Its the darkest of ironies that at precisely the historical moment that the human race need as many people as possible to parse complex problems –climate change, energy crises, lock-jawed governing bodies, and brand new forms of systemic poverty– being a grad student has become something akin to a feudal apprenticeship. You are at a severe disadvantage if you do not have some source of external income and/or a profound gift for writing grants and selling yourself as a professional scholar. It means that the young scions of families that have benefited the most from corporate welfare and oligarchy are the ones that will graduate into the positions of power charged with nothing less than saving our planetary civilization. It means that the large corporate and nonprofit entities that have amassed enormous war chests will be funding and directing the research of those few graduate students that don’t have a personal stake in maintaining an unsustainable status quo.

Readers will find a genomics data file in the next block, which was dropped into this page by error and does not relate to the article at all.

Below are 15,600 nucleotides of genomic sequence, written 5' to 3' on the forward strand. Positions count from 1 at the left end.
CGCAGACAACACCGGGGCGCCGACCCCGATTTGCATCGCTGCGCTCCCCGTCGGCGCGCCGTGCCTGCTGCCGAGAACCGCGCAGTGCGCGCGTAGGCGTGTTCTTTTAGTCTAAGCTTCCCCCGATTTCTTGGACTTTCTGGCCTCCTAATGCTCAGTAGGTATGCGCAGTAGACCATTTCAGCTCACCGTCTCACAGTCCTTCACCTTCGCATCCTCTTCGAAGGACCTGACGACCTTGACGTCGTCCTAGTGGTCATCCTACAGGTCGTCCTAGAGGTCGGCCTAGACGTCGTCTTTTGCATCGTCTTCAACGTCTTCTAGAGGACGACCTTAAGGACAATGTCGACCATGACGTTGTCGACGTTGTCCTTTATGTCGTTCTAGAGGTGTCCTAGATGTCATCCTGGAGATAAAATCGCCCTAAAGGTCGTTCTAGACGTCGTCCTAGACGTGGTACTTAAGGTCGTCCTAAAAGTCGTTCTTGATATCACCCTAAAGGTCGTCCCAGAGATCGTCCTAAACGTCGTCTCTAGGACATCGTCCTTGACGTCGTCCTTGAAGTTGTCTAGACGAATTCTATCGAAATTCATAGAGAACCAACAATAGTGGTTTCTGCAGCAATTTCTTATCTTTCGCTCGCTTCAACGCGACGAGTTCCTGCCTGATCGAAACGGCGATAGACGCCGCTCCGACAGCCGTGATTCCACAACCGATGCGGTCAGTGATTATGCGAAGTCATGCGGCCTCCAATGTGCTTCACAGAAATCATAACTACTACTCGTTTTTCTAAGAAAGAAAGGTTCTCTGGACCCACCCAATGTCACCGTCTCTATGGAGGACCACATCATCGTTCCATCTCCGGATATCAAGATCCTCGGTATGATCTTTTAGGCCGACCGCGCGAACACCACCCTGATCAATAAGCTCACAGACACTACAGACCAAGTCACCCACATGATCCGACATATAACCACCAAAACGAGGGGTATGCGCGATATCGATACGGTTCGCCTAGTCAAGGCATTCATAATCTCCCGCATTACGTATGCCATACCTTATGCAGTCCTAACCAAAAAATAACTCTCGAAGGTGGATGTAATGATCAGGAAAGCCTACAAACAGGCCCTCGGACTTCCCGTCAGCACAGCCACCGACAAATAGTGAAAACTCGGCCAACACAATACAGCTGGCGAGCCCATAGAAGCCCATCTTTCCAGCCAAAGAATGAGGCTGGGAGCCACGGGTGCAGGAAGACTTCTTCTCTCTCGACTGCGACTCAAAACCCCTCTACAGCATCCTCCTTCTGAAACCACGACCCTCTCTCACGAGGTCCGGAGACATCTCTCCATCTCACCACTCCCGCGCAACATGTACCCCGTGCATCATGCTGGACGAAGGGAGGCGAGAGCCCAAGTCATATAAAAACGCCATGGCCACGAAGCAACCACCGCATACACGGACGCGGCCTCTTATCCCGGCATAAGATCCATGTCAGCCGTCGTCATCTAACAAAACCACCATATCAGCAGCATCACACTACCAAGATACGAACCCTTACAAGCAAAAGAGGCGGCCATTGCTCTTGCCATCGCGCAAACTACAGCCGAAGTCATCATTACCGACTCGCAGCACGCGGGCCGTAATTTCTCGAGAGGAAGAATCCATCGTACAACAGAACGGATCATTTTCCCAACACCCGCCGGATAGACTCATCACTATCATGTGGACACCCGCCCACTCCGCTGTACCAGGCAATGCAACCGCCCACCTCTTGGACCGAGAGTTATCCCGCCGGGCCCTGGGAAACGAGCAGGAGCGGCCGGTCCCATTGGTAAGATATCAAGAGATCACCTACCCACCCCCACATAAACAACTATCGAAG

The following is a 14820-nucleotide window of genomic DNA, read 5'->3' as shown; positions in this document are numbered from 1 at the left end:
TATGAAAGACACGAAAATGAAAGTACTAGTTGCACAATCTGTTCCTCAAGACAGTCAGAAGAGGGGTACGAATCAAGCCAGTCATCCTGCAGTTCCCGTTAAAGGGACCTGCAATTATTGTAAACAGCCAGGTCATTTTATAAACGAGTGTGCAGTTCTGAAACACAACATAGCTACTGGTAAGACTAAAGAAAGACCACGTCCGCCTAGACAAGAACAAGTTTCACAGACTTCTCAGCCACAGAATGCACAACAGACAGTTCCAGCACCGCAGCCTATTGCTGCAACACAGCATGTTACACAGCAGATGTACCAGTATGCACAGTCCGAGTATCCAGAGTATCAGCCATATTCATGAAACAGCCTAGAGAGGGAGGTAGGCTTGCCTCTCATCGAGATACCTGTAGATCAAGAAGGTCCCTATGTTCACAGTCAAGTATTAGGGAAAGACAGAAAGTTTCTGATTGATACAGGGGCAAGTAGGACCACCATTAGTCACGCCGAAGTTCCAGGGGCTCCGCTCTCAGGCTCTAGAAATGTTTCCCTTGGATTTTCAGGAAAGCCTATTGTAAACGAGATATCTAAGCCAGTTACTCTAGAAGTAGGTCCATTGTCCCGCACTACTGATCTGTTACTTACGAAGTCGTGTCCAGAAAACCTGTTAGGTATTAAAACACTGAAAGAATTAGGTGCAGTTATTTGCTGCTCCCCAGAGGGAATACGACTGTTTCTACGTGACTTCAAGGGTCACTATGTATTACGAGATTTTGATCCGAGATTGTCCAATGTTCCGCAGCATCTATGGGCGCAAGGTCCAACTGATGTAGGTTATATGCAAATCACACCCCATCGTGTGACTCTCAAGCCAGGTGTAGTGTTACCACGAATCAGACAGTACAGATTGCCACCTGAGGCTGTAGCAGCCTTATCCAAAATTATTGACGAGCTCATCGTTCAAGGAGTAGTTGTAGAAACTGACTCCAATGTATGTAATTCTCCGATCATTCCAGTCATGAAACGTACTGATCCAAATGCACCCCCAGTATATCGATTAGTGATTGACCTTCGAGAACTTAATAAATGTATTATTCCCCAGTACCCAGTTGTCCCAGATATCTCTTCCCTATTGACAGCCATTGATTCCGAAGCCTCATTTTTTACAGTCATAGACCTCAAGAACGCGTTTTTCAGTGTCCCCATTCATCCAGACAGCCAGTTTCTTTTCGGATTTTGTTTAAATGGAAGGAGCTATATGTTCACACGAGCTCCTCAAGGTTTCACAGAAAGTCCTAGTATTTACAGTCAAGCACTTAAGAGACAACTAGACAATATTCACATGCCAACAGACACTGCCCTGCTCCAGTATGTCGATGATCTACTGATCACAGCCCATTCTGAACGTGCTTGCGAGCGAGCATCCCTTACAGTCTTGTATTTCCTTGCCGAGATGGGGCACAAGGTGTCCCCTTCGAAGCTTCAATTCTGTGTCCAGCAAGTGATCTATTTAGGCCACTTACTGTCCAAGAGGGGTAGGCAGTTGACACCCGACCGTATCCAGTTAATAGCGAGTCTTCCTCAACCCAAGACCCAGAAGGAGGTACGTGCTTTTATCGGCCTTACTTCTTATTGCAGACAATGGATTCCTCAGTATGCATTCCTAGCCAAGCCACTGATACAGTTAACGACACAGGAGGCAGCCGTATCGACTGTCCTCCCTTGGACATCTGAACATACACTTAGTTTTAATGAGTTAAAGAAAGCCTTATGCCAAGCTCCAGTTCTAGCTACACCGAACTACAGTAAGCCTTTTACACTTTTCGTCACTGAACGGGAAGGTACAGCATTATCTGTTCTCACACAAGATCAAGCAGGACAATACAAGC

In fact I can’t say that we’re not screwed – god knows what unforeseen dangers are lurking in our little corner of the universe. The sun could explode, or the planet could implode. The Yellowstone caldera is overdue for a cataclysmic eruption. All hell could break lose.
And if you’re conversant with Buddhist thinking, you know that all things are impermanent.
That said, I also know that we’re remarkably resilient and we can probably survive more than we know. The real question (as in the global warming controversies) is this: is there something we can do now to avert a catastrophe, and should we be doing it? Those who once denied “global warming” (I prefer climate change), faced with incontrovertible evidence that Something Is Up, are now acknowledging that point but arguing that there’s nothing we can do about it (i.e., we shouldn’t do anything to disturb tourism on Amity Island, even as Bruce the shark cruises the waters, looking for hors d’oeuvres.)